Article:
Building Trades

Construction Workers Are Dying – Where’s The Outrage?

December 11, 2015
By Joe Maniscalco

Symbolic black hardhats and coffins symbolize the problem with non-union construction.

Symbolic coffins symbolize the problem with non-union construction.

New York, NY – Black and white hardhats — the former symbolizing the roughly 30 construction workers killed on job sites throughout the city since 2013, and the latter representing the sorrow of those left behind to mourn them — were the order of the day on Thursday as thousands filled the streets around City Hall calling for safer building practices.

The solemnity started before dawn when somber-faced members of the Building Trades and the NYC Community Alliance for Worker Justice began touring several accidents sites around town, leaving white hardhats and candles in memory of the dead as they went. 

At 577 Ninth Avenue, they paused to remember the life of 27-year-old Ecuadorian emigre Angel Munoz, who died after falling down an elevator shaft back on August 23. Munoz’ wife had urged him to quit the job just days prior to his fatal accident. 

The shocking death toll striking at the heart of New York City’s booming construction industry is prompting aghast labor leaders to wonder why there isn't more outrage over the growing losses. 

“Put it this way, if sixteen carriage horses died within the last year, there’d be a lot of movement in the City Council — why is it that sixteen construction workers die and there’s no action?” NYC District Council of Carpenters President Steve McInnis told LaborPress.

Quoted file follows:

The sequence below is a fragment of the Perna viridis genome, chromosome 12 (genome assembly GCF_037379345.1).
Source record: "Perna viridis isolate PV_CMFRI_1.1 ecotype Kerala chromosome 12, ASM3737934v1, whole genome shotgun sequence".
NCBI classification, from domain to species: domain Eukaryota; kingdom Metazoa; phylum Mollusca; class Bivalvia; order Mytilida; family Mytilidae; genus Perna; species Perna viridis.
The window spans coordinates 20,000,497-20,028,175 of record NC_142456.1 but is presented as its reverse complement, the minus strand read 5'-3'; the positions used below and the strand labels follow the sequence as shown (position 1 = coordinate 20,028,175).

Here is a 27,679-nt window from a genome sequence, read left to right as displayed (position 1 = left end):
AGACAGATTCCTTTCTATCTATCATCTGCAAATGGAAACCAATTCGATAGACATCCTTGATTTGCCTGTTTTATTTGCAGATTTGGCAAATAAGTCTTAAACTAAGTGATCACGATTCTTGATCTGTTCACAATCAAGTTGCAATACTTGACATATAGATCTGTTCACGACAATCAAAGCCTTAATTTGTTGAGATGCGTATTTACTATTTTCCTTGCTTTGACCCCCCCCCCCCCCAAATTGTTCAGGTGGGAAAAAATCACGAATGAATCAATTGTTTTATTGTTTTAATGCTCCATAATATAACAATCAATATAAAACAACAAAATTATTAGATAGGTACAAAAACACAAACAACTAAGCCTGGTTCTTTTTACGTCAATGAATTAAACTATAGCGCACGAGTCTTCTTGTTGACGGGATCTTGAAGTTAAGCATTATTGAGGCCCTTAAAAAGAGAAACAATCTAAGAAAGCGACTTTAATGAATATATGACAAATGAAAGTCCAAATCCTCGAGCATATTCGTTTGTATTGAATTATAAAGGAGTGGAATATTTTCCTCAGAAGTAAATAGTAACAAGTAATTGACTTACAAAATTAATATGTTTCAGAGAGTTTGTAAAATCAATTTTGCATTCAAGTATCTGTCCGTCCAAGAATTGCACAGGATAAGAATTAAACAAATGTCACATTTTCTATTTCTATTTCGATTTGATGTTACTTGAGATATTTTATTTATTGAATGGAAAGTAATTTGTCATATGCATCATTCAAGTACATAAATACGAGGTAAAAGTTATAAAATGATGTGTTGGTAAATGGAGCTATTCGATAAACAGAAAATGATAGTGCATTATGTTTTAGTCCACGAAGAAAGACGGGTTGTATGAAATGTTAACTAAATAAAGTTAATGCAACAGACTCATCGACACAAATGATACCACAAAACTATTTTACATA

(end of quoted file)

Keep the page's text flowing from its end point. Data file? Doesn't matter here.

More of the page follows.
White hardhat honors the memory of Angel Munoz.

White hardhat honors the memory of Angel Munoz.

The Construction Trades want to see new rules put in place requiring building projects over 10-stories use sub-contractors affiliated with state-approved apprenticeship programs. Two-thirds of all construction fatalities happen on non-union job sites where training is lacking. 

"There's a pattern here, and the pattern needs to be addressed," McInnis said. 

And the threat isn’t exclusive to construction workers themselves. Pedestrians are also at risk, and have been tragically struck down in the past. 

“I’m always afraid for the public going by these non-union work places,” said James Mahoney, president, NYS Ironworkers. “Obviously, they don’t work to the standards that the city should be enforcing.”

The de Blasio administration says that there is “no higher priority” than protecting workers and the public. 

“The recent increase in unsafe conditions worries us deeply, and we’re taking action to make sure this extraordinary construction boom doesn’t put people at risk,” spokesperson Wiley Norvell said in an email. “From tightening rules to hiring a hundred new safety inspectors, we are putting more people on the ground and setting a higher standard for the companies that do this work. This is a mission we share with our fellow officials and the men and women who are building New York City. We look forward to working together to make this city safer.”

Construction permits have been pulled, companies have been temporarily disbarred and some indictments have even been handed down, but labor leaders say that the steps the city has taken to crack down on dangerous building practices are too small.

“Right now, any company can pop up on paper today, and put up a 40 structure tomorrow,” McInnis said. “It has to be regulated better. Unfortunately, the body count is already very high, and unless we take real drastic action, it’s only going to get higher.”

Nobody wants to be a pallbearer.

Nobody wants to be a pallbearer.

As Angel Munoz death demonstrates, it is members of the immigrant community — often isolated and vulnerable to demands for speed over safety — who are suffering the most.

Gary LaBarbera, head of the Building and Construction Trades Council of Greater New York, told demonstrators outside City Hall that all New Yorkers should be “outraged” over the safety crisis in the city's construction industry. 

“Today, we call on our public officials to be a voice for the voiceless, and on the real estate development community to lead by example,” LaBarbera said. “We need real change, we need it now and today we are sending a clear message: There can be no middle ground. You are part of the problem, or part of the solution.”

December 10, 2015

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